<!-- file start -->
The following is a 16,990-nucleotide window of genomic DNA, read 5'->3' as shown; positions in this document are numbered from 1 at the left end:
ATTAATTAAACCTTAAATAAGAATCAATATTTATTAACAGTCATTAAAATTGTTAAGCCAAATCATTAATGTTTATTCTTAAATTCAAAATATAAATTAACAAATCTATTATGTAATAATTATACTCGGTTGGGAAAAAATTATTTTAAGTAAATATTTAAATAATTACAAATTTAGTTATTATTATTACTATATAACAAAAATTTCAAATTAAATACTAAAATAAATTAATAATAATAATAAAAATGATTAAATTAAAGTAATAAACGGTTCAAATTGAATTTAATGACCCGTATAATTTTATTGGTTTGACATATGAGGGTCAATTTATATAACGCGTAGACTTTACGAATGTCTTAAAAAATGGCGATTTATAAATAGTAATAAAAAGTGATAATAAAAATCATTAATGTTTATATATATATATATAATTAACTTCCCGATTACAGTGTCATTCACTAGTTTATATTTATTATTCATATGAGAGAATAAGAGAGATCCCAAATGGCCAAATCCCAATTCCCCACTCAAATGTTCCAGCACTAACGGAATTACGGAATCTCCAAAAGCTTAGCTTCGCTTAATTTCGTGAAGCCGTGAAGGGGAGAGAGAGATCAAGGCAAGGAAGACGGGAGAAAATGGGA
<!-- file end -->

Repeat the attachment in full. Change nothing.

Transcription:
The following is a 16,990-nucleotide window of genomic DNA, read 5'->3' as shown; positions in this document are numbered from 1 at the left end:
ATTAATTAAACCTTAAATAAGAATCAATATTTATTAACAGTCATTAAAATTGTTAAGCCAAATCATTAATGTTTATTCTTAAATTCAAAATATAAATTAACAAATCTATTATGTAATAATTATACTCGGTTGGGAAAAAATTATTTTAAGTAAATATTTAAATAATTACAAATTTAGTTATTATTATTACTATATAACAAAAATTTCAAATTAAATACTAAAATAAATTAATAATAATAATAAAAATGATTAAATTAAAGTAATAAACGGTTCAAATTGAATTTAATGACCCGTATAATTTTATTGGTTTGACATATGAGGGTCAATTTATATAACGCGTAGACTTTACGAATGTCTTAAAAAATGGCGATTTATAAATAGTAATAAAAAGTGATAATAAAAATCATTAATGTTTATATATATATATATAATTAACTTCCCGATTACAGTGTCATTCACTAGTTTATATTTATTATTCATATGAGAGAATAAGAGAGATCCCAAATGGCCAAATCCCAATTCCCCACTCAAATGTTCCAGCACTAACGGAATTACGGAATCTCCAAAAGCTTAGCTTCGCTTAATTTCGTGAAGCCGTGAAGGGGAGAGAGAGATCAAGGCAAGGAAGACGGGAGAAAATGGGA